Under federal law, an employer doesn't have to hire, or promote, the most qualified applicant. But the employer cannot base decisions on personal characteristics that are not job-related. These characteristics often include:
- National origin
An interviewer isn't allowed to ask questions relating to these characteristics. Interview questions that aren't allowed include:
- Are you married? Are you planning to get married?
- Do you have children? Are you planning to have children?
- Where were you born?
- What's your sexual orientation?
- Have you ever been arrested?
An interviewer can, however, ask about a personal characteristic if it could hinder your ability to fulfill the job's requirements. Some examples might be:
- Have you ever been convicted of a crime?
- Can you prove that you are eligible to work in the US?
- Can you do this job with, or without, reasonable accommodations?
A previous employer is free to provide any non-confidential information about a previous employee, as long as it's true and isn't provided to maliciously harm the employee. An employer, who provides false information that disparages the employee, may be liable for defamation. In order to avoid potential liability, many employers often refuse to comment on a past employee's job performance and confirm only dates of hire and separation, plus wage or salary information.
In the majority of states, employees not working under an employment contract are deemed to be "at will." At-will employees may be terminated for any reason, so long as it's not illegal. There are numerous illegal reasons for termination. Typically such reasons fall into one of two large categories: illegal discrimination or illegal termination in violation of a public policy. Generally, employees who work under an employment contract can only be terminated for reasons specified in the contract.
While an employer is not required by law to have an employee handbook, in most cases, it is recommended. An employee handbook provides a centralized, complete and certain record of the employer's policies and procedures. An employee handbook also provides more convenient access by employees and managers.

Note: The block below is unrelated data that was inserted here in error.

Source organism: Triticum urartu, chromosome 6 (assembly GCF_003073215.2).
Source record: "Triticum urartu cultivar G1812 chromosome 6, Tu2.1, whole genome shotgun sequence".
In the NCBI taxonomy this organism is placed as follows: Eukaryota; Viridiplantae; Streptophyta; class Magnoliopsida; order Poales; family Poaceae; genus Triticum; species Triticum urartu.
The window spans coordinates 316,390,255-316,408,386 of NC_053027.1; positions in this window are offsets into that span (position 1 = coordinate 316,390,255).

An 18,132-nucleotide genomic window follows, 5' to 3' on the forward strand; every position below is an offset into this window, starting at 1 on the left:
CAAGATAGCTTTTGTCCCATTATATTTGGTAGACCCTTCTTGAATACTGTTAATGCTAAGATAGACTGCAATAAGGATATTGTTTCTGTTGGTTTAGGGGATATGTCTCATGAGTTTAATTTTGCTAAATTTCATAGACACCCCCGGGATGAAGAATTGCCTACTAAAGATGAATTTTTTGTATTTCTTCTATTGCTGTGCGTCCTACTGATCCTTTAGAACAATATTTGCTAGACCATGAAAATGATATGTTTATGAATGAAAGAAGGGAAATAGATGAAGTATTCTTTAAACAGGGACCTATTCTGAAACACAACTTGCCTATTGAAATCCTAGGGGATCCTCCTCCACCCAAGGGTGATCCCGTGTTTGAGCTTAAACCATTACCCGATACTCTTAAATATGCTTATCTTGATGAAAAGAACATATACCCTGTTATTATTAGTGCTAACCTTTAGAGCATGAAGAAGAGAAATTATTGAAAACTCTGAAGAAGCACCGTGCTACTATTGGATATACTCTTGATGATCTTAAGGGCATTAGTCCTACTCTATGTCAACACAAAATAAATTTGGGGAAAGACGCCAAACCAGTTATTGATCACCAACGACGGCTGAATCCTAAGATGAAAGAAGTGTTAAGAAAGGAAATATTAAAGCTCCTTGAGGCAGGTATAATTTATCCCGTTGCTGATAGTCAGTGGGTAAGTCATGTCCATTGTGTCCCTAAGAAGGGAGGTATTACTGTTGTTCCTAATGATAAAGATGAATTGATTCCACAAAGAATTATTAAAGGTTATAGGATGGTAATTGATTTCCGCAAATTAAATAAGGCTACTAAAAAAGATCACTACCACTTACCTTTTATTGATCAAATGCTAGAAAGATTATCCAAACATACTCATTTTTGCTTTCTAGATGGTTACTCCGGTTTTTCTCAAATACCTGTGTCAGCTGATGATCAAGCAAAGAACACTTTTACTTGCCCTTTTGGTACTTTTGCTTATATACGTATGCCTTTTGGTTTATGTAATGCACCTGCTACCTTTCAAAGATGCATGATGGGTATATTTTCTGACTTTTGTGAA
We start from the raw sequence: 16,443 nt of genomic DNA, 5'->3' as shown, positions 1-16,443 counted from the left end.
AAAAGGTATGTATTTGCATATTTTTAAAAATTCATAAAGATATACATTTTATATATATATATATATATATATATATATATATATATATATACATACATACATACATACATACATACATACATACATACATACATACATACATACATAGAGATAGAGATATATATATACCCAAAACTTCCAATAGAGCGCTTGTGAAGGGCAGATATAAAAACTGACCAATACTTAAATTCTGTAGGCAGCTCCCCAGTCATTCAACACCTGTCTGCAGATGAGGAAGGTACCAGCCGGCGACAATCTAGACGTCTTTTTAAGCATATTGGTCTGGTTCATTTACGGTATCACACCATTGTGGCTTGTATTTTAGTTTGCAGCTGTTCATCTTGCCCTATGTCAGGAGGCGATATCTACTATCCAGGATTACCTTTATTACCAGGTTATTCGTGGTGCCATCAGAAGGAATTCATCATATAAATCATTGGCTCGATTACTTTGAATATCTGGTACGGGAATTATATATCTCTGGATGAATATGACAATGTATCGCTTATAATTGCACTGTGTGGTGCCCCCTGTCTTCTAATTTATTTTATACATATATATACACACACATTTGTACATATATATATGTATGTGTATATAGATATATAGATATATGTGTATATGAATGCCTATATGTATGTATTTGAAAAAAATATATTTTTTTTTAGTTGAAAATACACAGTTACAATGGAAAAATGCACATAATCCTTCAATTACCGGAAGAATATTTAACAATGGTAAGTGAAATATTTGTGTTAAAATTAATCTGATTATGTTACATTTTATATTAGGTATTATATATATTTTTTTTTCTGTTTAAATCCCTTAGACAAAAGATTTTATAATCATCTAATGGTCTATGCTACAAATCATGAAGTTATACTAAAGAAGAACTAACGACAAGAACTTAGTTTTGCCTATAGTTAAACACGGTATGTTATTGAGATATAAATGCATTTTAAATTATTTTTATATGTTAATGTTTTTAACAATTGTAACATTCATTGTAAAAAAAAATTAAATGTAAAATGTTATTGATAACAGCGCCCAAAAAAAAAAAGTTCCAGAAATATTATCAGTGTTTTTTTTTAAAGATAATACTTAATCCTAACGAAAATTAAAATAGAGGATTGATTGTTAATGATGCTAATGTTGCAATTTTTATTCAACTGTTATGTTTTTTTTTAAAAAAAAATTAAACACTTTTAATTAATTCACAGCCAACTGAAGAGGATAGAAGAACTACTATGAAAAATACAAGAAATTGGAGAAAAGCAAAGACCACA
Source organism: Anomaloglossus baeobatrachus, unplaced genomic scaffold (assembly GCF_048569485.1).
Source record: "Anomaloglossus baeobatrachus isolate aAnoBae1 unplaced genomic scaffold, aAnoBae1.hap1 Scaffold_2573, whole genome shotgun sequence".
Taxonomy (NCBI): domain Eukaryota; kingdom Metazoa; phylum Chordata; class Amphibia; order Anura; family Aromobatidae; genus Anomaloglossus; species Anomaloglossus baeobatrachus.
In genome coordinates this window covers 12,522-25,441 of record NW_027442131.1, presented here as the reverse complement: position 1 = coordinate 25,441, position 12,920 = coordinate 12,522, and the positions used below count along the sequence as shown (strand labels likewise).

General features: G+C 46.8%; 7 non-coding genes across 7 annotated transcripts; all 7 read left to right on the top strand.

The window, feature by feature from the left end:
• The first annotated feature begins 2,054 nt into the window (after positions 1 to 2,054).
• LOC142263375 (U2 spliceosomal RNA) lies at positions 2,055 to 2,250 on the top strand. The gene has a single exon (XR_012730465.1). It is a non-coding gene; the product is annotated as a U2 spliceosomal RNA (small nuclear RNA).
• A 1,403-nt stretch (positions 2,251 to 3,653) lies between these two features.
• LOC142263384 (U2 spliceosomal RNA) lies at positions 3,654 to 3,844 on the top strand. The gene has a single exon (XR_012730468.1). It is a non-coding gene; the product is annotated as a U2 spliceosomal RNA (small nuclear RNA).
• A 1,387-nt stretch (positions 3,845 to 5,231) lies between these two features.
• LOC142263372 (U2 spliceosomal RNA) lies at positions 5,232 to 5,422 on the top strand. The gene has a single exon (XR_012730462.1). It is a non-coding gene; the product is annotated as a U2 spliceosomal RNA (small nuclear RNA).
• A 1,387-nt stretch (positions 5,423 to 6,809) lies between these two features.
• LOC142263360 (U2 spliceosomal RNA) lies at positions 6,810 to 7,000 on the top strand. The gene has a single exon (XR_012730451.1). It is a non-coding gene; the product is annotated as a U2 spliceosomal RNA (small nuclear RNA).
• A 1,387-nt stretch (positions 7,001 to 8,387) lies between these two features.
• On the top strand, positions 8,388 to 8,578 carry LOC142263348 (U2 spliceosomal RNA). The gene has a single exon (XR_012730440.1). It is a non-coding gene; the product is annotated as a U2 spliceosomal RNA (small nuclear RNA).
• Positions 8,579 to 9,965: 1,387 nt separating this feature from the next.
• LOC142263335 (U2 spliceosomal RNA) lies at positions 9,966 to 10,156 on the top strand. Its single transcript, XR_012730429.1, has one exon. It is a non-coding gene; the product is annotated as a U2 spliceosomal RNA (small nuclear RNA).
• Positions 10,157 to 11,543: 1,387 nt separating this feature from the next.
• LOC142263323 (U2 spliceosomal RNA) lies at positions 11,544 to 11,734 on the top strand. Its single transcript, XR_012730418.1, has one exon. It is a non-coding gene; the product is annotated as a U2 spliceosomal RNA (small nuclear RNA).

At a minimum, an employee handbook should include:
- A statement regarding the at-will employment relationship
- An equal employment opportunity statement
- A policy regarding sexual and other types of harassment in the workplace
- Internet access, e-mail, and voice mail policies
- The Family Medical Leave Act
The laws regarding an employer's duties and responsibilities arising under an employee handbook are complex, and alicensed attorney should be contacted to review individual circumstances.
Federal and state laws require that most employers furnish a place of employment that is free from recognized hazards that are causing or are likely to cause death or serious physical harm to employees. In most instances, an employee may anonymously complain about an unsafe work environment and be protected against employer reprisals.
Workers' compensation laws are designed to compensate employees who have been injured or killed in work related accidents according to a fixed monetary scheme, without having to resort to litigation. Dependents of a fatally injured employee may also be entitled to benefits. Employers may be protected by limits placed on the amount of an employee's recovery.The following disability benefits are provided:
- Permanent partial disability (PPD) benefits are paid at a rate of 66 2/3 of your wage with a maximum payment of $313.48 per week for a maximum of 400 weeks
- Temporary total disability (TTD) benefits are paid at a rate of 66 2/3 of your wage with a maximum payment of $439 per week for the duration of your disability or until you are released to pre-injury job or similar job
- Permanent total disability (PTD) benefits are paid at a rate of 66 2/3 of your wage with a maximum payment of $439 per week for the duration of your disability
An employer may be liable to an employee for instances of "sexual harassment," which can include unwelcome sexual advances, conduct or other physical or verbal acts of a sexual nature, which occur in the workplace. The following conduct is generally considered sexual harassment:
- Direct sexual conduct - an employer makes sexual advances or statements